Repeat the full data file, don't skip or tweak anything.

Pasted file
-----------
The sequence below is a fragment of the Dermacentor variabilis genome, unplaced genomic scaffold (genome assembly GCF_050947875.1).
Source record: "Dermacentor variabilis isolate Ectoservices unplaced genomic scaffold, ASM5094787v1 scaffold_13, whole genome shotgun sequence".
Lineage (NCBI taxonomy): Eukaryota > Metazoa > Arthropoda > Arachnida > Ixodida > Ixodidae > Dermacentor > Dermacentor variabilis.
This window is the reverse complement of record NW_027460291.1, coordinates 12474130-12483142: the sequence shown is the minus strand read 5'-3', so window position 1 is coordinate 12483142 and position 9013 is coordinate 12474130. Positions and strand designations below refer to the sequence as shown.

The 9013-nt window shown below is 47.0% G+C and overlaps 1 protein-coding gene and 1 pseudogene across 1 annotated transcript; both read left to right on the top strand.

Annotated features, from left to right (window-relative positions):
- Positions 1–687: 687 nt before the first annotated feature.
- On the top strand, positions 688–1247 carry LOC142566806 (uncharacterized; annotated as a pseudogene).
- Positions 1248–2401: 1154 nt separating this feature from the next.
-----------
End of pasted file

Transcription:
The sequence below is a fragment of the Dermacentor variabilis genome, unplaced genomic scaffold (genome assembly GCF_050947875.1).
Source record: "Dermacentor variabilis isolate Ectoservices unplaced genomic scaffold, ASM5094787v1 scaffold_13, whole genome shotgun sequence".
Lineage (NCBI taxonomy): Eukaryota > Metazoa > Arthropoda > Arachnida > Ixodida > Ixodidae > Dermacentor > Dermacentor variabilis.
This window is the reverse complement of record NW_027460291.1, coordinates 12474130-12483142: the sequence shown is the minus strand read 5'-3', so window position 1 is coordinate 12483142 and position 9013 is coordinate 12474130. Positions and strand designations below refer to the sequence as shown.

The 9013-nt window shown below is 47.0% G+C and overlaps 1 protein-coding gene and 1 pseudogene across 1 annotated transcript; both read left to right on the top strand.

Annotated features, from left to right (window-relative positions):
- Positions 1–687: 687 nt before the first annotated feature.
- On the top strand, positions 688–1247 carry LOC142566806 (uncharacterized; annotated as a pseudogene).
- Positions 1248–2401: 1154 nt separating this feature from the next.